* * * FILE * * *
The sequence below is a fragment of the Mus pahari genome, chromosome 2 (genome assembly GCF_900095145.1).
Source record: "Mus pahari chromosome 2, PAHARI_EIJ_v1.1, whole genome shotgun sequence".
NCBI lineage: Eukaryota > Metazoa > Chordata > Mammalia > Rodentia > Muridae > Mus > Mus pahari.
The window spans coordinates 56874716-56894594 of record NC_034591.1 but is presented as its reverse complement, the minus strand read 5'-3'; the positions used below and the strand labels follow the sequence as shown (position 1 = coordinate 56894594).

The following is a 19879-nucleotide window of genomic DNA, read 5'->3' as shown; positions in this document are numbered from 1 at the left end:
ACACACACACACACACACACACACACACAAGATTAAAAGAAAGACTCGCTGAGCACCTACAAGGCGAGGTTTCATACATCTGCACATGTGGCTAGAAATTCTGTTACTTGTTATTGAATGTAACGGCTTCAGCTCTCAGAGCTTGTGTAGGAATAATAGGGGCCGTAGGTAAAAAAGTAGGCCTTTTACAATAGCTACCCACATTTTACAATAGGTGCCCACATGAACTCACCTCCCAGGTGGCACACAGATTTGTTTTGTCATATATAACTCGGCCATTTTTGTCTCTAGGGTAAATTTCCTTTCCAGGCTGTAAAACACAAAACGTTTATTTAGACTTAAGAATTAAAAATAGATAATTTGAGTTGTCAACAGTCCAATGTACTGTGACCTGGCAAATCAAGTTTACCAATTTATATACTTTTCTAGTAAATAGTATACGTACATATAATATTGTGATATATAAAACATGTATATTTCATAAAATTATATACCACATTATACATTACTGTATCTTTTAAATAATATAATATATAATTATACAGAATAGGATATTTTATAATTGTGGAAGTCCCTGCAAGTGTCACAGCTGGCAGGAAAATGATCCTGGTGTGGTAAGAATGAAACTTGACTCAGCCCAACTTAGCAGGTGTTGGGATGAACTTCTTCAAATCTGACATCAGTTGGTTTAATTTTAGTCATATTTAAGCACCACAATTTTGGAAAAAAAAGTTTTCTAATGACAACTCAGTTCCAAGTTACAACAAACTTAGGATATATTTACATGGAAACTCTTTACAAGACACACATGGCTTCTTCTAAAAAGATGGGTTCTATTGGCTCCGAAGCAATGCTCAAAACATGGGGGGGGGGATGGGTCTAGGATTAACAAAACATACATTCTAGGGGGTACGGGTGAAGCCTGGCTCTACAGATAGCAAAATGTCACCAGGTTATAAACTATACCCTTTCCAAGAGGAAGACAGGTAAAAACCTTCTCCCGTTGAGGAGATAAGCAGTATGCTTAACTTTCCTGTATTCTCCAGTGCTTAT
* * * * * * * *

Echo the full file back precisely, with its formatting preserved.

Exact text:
The sequence below is a fragment of the Mus pahari genome, chromosome 2 (genome assembly GCF_900095145.1).
Source record: "Mus pahari chromosome 2, PAHARI_EIJ_v1.1, whole genome shotgun sequence".
NCBI lineage: Eukaryota > Metazoa > Chordata > Mammalia > Rodentia > Muridae > Mus > Mus pahari.
The window spans coordinates 56874716-56894594 of record NC_034591.1 but is presented as its reverse complement, the minus strand read 5'-3'; the positions used below and the strand labels follow the sequence as shown (position 1 = coordinate 56894594).

The following is a 19879-nucleotide window of genomic DNA, read 5'->3' as shown; positions in this document are numbered from 1 at the left end:
ACACACACACACACACACACACACACACAAGATTAAAAGAAAGACTCGCTGAGCACCTACAAGGCGAGGTTTCATACATCTGCACATGTGGCTAGAAATTCTGTTACTTGTTATTGAATGTAACGGCTTCAGCTCTCAGAGCTTGTGTAGGAATAATAGGGGCCGTAGGTAAAAAAGTAGGCCTTTTACAATAGCTACCCACATTTTACAATAGGTGCCCACATGAACTCACCTCCCAGGTGGCACACAGATTTGTTTTGTCATATATAACTCGGCCATTTTTGTCTCTAGGGTAAATTTCCTTTCCAGGCTGTAAAACACAAAACGTTTATTTAGACTTAAGAATTAAAAATAGATAATTTGAGTTGTCAACAGTCCAATGTACTGTGACCTGGCAAATCAAGTTTACCAATTTATATACTTTTCTAGTAAATAGTATACGTACATATAATATTGTGATATATAAAACATGTATATTTCATAAAATTATATACCACATTATACATTACTGTATCTTTTAAATAATATAATATATAATTATACAGAATAGGATATTTTATAATTGTGGAAGTCCCTGCAAGTGTCACAGCTGGCAGGAAAATGATCCTGGTGTGGTAAGAATGAAACTTGACTCAGCCCAACTTAGCAGGTGTTGGGATGAACTTCTTCAAATCTGACATCAGTTGGTTTAATTTTAGTCATATTTAAGCACCACAATTTTGGAAAAAAAAGTTTTCTAATGACAACTCAGTTCCAAGTTACAACAAACTTAGGATATATTTACATGGAAACTCTTTACAAGACACACATGGCTTCTTCTAAAAAGATGGGTTCTATTGGCTCCGAAGCAATGCTCAAAACATGGGGGGGGGGATGGGTCTAGGATTAACAAAACATACATTCTAGGGGGTACGGGTGAAGCCTGGCTCTACAGATAGCAAAATGTCACCAGGTTATAAACTATACCCTTTCCAAGAGGAAGACAGGTAAAAACCTTCTCCCGTTGAGGAGATAAGCAGTATGCTTAACTTTCCTGTATTCTCCAGTGCTTAT